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The Three Types of Skin Cancer
By John Grimes

Can skin cancer be avoided? While scientists still have miles to go before they can determine whether or not skin cancers can be completely deterred, at least one type is associated with definite risk factors.

The three main types of skin cancer are: basal cell carcinoma; squamous cell carcinoma; and malignant melanoma. All three are detrimental to one's health, though two out of the three can be cured if caught early enough. This sort of skin cancer is responsible for 90 percent of all skin cancers within the United States. Basal cell carcinoma hardly ever seeps into other parts of the body, though it can reach the bone if it is not eradicated right away. Those at risk for this type of cancer are usually Caucasian, fair skinned, light eyed, and have light hair. It is also believed that this type of cancer occurs when parts of the body are exposed to a large amount of sunlight.

Squamous cell carcinoma affects 200,000 people every year. As with basal cell carcinoma, this type of skin cancer can be cured if it is detected early enough. Squamous cell carcinoma usually affects the ears, face, lips, and mouth, which is one of the main reasons why it is easily measurable. Though scientists do not know why this type of cancer occurs, it is usually found in Caucasians with light skin, light eyes and light hair. Sun damage is thought to be one of the major causes of this cancer, though this has yet to be proven concretely.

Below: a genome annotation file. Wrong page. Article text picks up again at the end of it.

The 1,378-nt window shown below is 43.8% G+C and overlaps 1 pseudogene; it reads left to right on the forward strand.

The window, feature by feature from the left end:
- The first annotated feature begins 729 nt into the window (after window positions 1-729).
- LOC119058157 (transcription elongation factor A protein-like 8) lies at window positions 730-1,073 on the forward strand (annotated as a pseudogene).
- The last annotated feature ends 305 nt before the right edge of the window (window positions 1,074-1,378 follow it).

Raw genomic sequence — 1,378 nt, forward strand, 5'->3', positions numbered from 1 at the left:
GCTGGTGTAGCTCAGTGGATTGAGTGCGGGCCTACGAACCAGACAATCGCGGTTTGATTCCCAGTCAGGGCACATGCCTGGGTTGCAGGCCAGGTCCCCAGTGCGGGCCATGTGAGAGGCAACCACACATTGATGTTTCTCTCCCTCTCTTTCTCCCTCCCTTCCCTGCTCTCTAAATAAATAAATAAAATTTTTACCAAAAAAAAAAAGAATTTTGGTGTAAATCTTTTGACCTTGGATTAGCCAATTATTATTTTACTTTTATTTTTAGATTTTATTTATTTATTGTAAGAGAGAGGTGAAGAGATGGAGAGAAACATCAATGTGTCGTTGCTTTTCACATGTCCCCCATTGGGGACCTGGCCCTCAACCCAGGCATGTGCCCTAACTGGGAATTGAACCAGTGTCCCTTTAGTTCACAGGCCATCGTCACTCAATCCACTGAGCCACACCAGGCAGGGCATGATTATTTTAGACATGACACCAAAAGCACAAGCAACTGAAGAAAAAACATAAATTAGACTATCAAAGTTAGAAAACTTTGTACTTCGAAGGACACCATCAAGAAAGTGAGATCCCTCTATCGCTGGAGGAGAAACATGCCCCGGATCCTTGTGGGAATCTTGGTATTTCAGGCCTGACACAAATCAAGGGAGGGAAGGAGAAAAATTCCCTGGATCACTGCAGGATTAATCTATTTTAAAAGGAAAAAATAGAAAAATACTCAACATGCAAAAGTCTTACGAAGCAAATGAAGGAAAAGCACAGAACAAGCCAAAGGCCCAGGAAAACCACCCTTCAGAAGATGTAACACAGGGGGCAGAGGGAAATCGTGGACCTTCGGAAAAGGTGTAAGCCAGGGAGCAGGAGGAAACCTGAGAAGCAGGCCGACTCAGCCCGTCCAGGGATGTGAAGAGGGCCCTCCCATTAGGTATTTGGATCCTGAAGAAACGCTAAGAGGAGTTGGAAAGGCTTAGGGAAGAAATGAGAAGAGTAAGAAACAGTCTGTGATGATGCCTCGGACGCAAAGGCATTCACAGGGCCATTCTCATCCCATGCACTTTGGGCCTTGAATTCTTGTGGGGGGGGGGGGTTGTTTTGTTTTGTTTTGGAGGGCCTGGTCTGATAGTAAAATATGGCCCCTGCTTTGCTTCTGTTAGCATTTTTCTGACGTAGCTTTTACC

The last type of skin cancer happens to be the most dangerous kind. Melanoma is a rare type of cancer, yet it also happens to be the deadliest. Those that are at risk for melanoma include: persons with blond or red hair; persons with blue eyes and a fair complexion; those with a family history of melanoma; and those that spend a significant amount of time in the sun without proper sunblock. While melanoma usually strikes those with a fair complexion, it will also strike those that spend time in the sun -- whether or not they happen to have fair skin.

The only known way to prevent melanoma from occurring is to make sure to wear sunblock every day. Not only should you wear sunblock during those summer months, but it is also important to wear sunblock during the winter months as well. Rather than wait to see whether or not you become ill, do yourself a favor and put on that sunblock no matter what the weather report says - it could save your life.

John Grimes is with AllTerrainco.com - makers of biodegradable sun protection that lets you naturally repel the damaging effects of the sun.

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